The first almond tree blossoms in Israel are a sign that Jewish Earth Day is just around the corner. Environmental awareness and responsibility is the major theme in celebrating Tu B’Shevat, the holiday also known as the New Year for the trees, on February 8. Originally observed as a harvest festival, in ancient Israel Jews would donate a tithing, a tenth of their harvest, to the Temple. Over the centuries the holiday has been invigorated with new traditions like eating fruits and nuts in a symbolic meal (seder). Eating the seven edible plant species of Israel mentioned in the Torah (wheat, barley, grapes, figs, pomegranates, olives and dates) can remind us to protect and care for the earth. Israeli artist Reuven Rubin’s 1942 painting of a sliced pomegranate makes this ancient symbol of fertility and observance look fresh. Planting trees in modern Israel is a Tu B’Shevat trend that has contributed to the cultivation of orchards like the one Annie Leibovitz photographed at Kibbutz Amir in 1969.
With a new interest in producing and eating local foods, a new generation of Jews in the United States is connecting symbolism to everyday practice. A small but growing number of environmentally and socially responsible Jewish farms are popping up around the country to create a whole culture of Jewish farming combining biblical precepts of charity and gratitude with sustainable agricultural trends like permaculture and composting.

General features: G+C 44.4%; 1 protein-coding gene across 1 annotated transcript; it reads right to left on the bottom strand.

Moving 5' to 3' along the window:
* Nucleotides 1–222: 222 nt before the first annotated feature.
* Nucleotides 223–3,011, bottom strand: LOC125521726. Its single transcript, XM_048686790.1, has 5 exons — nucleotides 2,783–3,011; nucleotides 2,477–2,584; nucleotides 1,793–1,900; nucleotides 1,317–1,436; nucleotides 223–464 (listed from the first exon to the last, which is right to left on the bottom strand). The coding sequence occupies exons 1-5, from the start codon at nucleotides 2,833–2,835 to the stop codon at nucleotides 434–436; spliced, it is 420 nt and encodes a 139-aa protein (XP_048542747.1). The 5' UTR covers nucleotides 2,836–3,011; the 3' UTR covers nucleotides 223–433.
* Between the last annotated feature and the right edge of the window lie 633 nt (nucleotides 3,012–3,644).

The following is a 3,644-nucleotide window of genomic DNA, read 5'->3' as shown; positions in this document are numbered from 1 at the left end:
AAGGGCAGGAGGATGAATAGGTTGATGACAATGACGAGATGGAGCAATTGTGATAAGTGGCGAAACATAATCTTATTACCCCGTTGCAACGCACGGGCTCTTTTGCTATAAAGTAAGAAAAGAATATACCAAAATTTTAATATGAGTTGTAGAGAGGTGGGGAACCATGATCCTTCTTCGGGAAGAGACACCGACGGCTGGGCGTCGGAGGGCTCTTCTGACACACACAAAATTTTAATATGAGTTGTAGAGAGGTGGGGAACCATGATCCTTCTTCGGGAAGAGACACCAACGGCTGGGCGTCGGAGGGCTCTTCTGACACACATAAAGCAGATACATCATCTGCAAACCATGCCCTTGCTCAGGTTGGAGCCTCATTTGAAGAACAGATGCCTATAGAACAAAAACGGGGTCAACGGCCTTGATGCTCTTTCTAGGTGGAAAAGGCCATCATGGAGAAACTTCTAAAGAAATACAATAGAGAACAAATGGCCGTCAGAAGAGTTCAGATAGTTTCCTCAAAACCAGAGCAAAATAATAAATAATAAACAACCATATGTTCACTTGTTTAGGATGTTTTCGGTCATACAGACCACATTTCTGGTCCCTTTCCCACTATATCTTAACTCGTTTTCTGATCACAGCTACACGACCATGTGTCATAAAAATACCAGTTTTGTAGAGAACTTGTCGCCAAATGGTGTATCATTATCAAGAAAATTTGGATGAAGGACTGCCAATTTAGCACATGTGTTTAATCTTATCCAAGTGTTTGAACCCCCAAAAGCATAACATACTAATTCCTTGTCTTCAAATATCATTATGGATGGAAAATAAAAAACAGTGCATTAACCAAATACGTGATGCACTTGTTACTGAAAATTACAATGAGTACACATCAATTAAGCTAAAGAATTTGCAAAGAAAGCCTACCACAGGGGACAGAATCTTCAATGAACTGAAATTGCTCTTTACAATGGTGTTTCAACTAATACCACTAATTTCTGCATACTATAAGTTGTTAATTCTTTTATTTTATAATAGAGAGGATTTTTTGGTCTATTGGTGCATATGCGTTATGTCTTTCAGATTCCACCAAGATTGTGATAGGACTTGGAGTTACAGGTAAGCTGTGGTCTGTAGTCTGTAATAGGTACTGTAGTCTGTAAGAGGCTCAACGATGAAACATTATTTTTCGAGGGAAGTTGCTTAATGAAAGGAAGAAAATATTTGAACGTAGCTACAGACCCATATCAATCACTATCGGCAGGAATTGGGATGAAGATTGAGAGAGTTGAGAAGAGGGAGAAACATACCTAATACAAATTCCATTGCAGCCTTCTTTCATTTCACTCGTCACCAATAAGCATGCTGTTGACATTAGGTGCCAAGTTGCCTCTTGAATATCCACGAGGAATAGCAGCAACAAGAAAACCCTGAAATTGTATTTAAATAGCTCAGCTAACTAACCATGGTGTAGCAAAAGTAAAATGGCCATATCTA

One such farm is a joint venture by the Jewish Farm School and Eden Village Camp in Putnam Valley, N.Y. An illustrative map drawn by Faryn Beth Hart shows how the farm’s layout and types of plants form a “living laboratory where tradition and ecology unite.” Crops and beds are arranged to form specific shapes and symbols. One notable scheme is the “calendar garden” with 13 fanning segments organized in a circular form designed to depict the lunar cycle of the Hebrew calendar. Each plant bed is fashioned to emulate a sliver of the moon, one for each month of the Jewish year (including the itinerant leap year that adds an extra month). The beds are planted with crops that coincide with the seasons and festivals that occur in each month.
Taking the climate and native vegetation of upstate New York into consideration, the section for the month of Shevat is cultivated with crops that relate to Israel’s seven species. Wheat, fig and barley are able to flourish in Putnam Valley so they made the cut. For the rest of the species, the farmers got creative. Grapes are represented by grape hyacinths and olives by sesame seeds because they produce oil. For pomegranates, husk cherries were chosen because of their numerous seeds, inedible skin and unique taste. Dates are the only species not yet accounted for, but stevia, a sweet leafed shrub, might be planted in its stead.
Hart’s playful schematic map also depicts the “Pe’ah garden,” located at the bottom right corner of the map. In the Torah, the law of Pe’ah requires that the corners of the field should not be reaped and left for the poor. Accordingly, the Farm at Eden Village has planted their Pe’ah garden in the corner of their field and everything that grows in it is donated to a food pantry in Fishkill, N.Y.
As Jewish culture evolves, art and visual culture helps us to better understand how farms are carefully integrating Jewish traditions and environmental practices.
Rebecca Pristoop, Curatorial Assistant
Image Credits (top to bottom): Reuven Rubin, Pomegranates, 1942, oil on canvas. The Jewish Museum, New YorkGift of Ambassador and Mrs. Benson E.L. Timmons III/ Annie Leibovitz, Kibbutz Amir, Israel, 1969, Gelatin silver print. The Jewish Museum, New York, Gift of the artist.